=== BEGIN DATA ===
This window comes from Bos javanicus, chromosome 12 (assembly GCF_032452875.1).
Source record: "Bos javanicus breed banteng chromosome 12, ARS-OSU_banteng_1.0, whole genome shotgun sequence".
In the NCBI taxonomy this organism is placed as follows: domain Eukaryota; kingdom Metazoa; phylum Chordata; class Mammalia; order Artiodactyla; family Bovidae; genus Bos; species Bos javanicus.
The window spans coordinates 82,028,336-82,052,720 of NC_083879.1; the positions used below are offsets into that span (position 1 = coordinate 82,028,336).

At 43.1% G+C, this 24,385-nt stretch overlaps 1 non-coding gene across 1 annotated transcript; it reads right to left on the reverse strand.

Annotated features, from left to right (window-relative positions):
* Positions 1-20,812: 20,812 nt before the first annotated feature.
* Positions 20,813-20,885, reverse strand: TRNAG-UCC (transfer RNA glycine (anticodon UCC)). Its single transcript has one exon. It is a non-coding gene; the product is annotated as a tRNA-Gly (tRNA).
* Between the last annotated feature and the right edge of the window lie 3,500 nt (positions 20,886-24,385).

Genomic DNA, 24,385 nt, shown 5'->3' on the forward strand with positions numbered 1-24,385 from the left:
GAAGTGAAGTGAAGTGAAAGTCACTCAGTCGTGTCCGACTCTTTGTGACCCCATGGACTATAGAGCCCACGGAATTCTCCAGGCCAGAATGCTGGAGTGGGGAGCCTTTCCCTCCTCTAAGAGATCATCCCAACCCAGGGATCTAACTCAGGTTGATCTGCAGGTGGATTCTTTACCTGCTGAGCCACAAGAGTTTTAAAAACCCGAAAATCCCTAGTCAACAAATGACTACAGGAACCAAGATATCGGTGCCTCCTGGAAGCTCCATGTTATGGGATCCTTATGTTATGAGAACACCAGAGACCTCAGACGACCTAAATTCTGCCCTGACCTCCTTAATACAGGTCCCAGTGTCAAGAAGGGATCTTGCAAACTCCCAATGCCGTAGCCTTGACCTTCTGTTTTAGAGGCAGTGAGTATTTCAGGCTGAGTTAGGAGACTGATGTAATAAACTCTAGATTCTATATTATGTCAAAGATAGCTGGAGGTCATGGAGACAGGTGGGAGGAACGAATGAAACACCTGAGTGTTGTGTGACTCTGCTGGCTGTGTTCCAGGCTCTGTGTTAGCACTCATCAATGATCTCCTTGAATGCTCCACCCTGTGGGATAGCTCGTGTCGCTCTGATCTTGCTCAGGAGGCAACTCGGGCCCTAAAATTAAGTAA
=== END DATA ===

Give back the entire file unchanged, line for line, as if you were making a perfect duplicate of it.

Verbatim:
This window comes from Bos javanicus, chromosome 12 (assembly GCF_032452875.1).
Source record: "Bos javanicus breed banteng chromosome 12, ARS-OSU_banteng_1.0, whole genome shotgun sequence".
In the NCBI taxonomy this organism is placed as follows: domain Eukaryota; kingdom Metazoa; phylum Chordata; class Mammalia; order Artiodactyla; family Bovidae; genus Bos; species Bos javanicus.
The window spans coordinates 82,028,336-82,052,720 of NC_083879.1; the positions used below are offsets into that span (position 1 = coordinate 82,028,336).

At 43.1% G+C, this 24,385-nt stretch overlaps 1 non-coding gene across 1 annotated transcript; it reads right to left on the reverse strand.

Annotated features, from left to right (window-relative positions):
* Positions 1-20,812: 20,812 nt before the first annotated feature.
* Positions 20,813-20,885, reverse strand: TRNAG-UCC (transfer RNA glycine (anticodon UCC)). Its single transcript has one exon. It is a non-coding gene; the product is annotated as a tRNA-Gly (tRNA).
* Between the last annotated feature and the right edge of the window lie 3,500 nt (positions 20,886-24,385).

Genomic DNA, 24,385 nt, shown 5'->3' on the forward strand with positions numbered 1-24,385 from the left:
GAAGTGAAGTGAAGTGAAAGTCACTCAGTCGTGTCCGACTCTTTGTGACCCCATGGACTATAGAGCCCACGGAATTCTCCAGGCCAGAATGCTGGAGTGGGGAGCCTTTCCCTCCTCTAAGAGATCATCCCAACCCAGGGATCTAACTCAGGTTGATCTGCAGGTGGATTCTTTACCTGCTGAGCCACAAGAGTTTTAAAAACCCGAAAATCCCTAGTCAACAAATGACTACAGGAACCAAGATATCGGTGCCTCCTGGAAGCTCCATGTTATGGGATCCTTATGTTATGAGAACACCAGAGACCTCAGACGACCTAAATTCTGCCCTGACCTCCTTAATACAGGTCCCAGTGTCAAGAAGGGATCTTGCAAACTCCCAATGCCGTAGCCTTGACCTTCTGTTTTAGAGGCAGTGAGTATTTCAGGCTGAGTTAGGAGACTGATGTAATAAACTCTAGATTCTATATTATGTCAAAGATAGCTGGAGGTCATGGAGACAGGTGGGAGGAACGAATGAAACACCTGAGTGTTGTGTGACTCTGCTGGCTGTGTTCCAGGCTCTGTGTTAGCACTCATCAATGATCTCCTTGAATGCTCCACCCTGTGGGATAGCTCGTGTCGCTCTGATCTTGCTCAGGAGGCAACTCGGGCCCTAAAATTAAGTAA